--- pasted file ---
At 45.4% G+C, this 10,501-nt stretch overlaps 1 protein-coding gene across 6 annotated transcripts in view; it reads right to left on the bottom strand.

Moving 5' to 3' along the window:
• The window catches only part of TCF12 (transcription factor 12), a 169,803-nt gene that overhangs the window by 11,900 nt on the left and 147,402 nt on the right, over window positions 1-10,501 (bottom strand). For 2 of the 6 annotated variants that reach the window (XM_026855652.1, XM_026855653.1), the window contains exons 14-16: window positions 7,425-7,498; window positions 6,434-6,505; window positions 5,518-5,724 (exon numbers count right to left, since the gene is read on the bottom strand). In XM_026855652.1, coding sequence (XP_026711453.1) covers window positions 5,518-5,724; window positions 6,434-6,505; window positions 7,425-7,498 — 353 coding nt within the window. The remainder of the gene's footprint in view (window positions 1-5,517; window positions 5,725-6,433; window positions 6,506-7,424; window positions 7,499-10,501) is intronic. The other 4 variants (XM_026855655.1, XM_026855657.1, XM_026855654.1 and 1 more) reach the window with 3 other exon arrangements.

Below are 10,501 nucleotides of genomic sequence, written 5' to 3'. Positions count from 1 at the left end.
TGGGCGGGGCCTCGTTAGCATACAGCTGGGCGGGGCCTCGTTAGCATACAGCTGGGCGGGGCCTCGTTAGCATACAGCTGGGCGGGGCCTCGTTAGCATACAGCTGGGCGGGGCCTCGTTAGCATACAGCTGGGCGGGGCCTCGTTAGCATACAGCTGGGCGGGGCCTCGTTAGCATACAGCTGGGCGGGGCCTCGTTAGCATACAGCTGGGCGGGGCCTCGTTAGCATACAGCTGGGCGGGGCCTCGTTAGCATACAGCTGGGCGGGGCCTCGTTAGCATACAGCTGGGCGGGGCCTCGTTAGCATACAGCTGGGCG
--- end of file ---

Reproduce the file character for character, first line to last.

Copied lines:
At 45.4% G+C, this 10,501-nt stretch overlaps 1 protein-coding gene across 6 annotated transcripts in view; it reads right to left on the bottom strand.

Moving 5' to 3' along the window:
• The window catches only part of TCF12 (transcription factor 12), a 169,803-nt gene that overhangs the window by 11,900 nt on the left and 147,402 nt on the right, over window positions 1-10,501 (bottom strand). For 2 of the 6 annotated variants that reach the window (XM_026855652.1, XM_026855653.1), the window contains exons 14-16: window positions 7,425-7,498; window positions 6,434-6,505; window positions 5,518-5,724 (exon numbers count right to left, since the gene is read on the bottom strand). In XM_026855652.1, coding sequence (XP_026711453.1) covers window positions 5,518-5,724; window positions 6,434-6,505; window positions 7,425-7,498 — 353 coding nt within the window. The remainder of the gene's footprint in view (window positions 1-5,517; window positions 5,725-6,433; window positions 6,506-7,424; window positions 7,499-10,501) is intronic. The other 4 variants (XM_026855655.1, XM_026855657.1, XM_026855654.1 and 1 more) reach the window with 3 other exon arrangements.

Below are 10,501 nucleotides of genomic sequence, written 5' to 3'. Positions count from 1 at the left end.
TGGGCGGGGCCTCGTTAGCATACAGCTGGGCGGGGCCTCGTTAGCATACAGCTGGGCGGGGCCTCGTTAGCATACAGCTGGGCGGGGCCTCGTTAGCATACAGCTGGGCGGGGCCTCGTTAGCATACAGCTGGGCGGGGCCTCGTTAGCATACAGCTGGGCGGGGCCTCGTTAGCATACAGCTGGGCGGGGCCTCGTTAGCATACAGCTGGGCGGGGCCTCGTTAGCATACAGCTGGGCGGGGCCTCGTTAGCATACAGCTGGGCGGGGCCTCGTTAGCATACAGCTGGGCGGGGCCTCGTTAGCATACAGCTGGGCG